Pricing Strategy

The nature of the on-demand model is based on convenience and low prices – as low as an average citizen can pay for this convenience, and as low as to be more attractive than your competition. Moreover, on-demand startups often claim that they will start offering high-quality service at even lower prices as they grow. But that does not always happen: prices rise, and services go south.

How did Uber manage to retain its competitive prices and stay profitable? First, Uber began as a luxury service and even now is still acquiring new markets with its premium Uber Black offering. Only further along the road the company rolled out its cheaper services (UberX and UberPOOl). So, the magic of Uber is that it uses its luxury-segment margins to cut its prices for more low-end markets and expand its service. Second, although Uber’s mid-market margins are thin, its economy of scale means there are enough rides sold in enough markets to make the business viable. Finally, as a global leader, Uber receives global funding.

For their long-term success, companies have to pay attention to two options: either ensuring customer retention or offering high-margin services to cover for other low-margin products and marketing costs.

Positive User Experience

The efficiency of Uber-like companies is typically based on the self-employed status of their staff, who are classified as contractors rather than employees. This is called the 1099 economy.

The big advantage of the 1099 economy is that startups do not need to bear insurance and other costs applicable to traditional employees, which helps save up to 30% on labor costs. But there is one pitfall: when workers are not classified as employees, companies are not legally allowed to provide training or guidelines on how to perform duties. As a result, high performance is hard to achieve.

Uber doesn’t need to train its drivers as driving is one of the few skills that most people are taught in a relatively standardized way, which automatically prepares them to work for Uber without any training.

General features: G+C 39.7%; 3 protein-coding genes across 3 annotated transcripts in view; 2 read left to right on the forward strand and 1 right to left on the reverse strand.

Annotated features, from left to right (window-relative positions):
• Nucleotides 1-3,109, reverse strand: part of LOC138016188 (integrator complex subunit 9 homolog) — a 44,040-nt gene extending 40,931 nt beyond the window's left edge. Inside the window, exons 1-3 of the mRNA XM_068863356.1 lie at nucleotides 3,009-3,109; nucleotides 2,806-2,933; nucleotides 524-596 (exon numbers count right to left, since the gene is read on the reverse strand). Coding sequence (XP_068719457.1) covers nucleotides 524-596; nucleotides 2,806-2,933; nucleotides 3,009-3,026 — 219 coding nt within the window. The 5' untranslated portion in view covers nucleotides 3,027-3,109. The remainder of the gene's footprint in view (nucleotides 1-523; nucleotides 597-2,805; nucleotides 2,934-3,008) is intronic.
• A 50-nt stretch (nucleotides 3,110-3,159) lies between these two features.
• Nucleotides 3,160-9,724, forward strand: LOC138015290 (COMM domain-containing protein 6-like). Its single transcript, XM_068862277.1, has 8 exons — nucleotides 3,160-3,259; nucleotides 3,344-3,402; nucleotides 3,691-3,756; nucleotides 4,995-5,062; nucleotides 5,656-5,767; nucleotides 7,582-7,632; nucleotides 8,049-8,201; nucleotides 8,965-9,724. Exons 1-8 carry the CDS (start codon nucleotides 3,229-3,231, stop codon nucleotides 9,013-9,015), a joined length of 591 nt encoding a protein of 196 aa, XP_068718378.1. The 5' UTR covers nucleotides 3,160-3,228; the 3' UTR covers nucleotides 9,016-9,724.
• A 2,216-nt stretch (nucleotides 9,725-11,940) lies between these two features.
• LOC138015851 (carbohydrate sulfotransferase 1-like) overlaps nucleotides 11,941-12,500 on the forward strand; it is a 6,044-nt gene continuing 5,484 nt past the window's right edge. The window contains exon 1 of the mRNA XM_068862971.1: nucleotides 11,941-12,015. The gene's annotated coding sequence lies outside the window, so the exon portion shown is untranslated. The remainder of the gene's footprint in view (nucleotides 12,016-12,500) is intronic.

On the contrary, house-cleaning startups can’t do without training the cleaners to do their job properly. Customer dissatisfaction and ensuing worker misclassification lawsuits was the main reason why Homejoy shut down.

Quality is not something that can be enabled by technology: people need to be trained and coached on regular bases. If a company continuously receives bad reviews, it would be better for this company to sacrifice labor cost-cutting, change its approach, and hire employees to be able to train them and control their output.

Survival of the Fittest

It may seem that the on-demand services market is fully packed and unwelcoming to newcomers. But this is not exactly so. It is important to understand that the Uber-like model doesn’t fit every industry and business idea. And sticking the “on-demand” label does not automatically make a startup an “Uber for X”. There are many ways in which an on-demand business can be configured, from how prices are set to whether independent contractors or in-house employees deliver the service. Each bidding startup should figure out what will work for its success depending on its particular business case and operational model.

Latest posts by Alex Paretski (see all)
Scroll to Top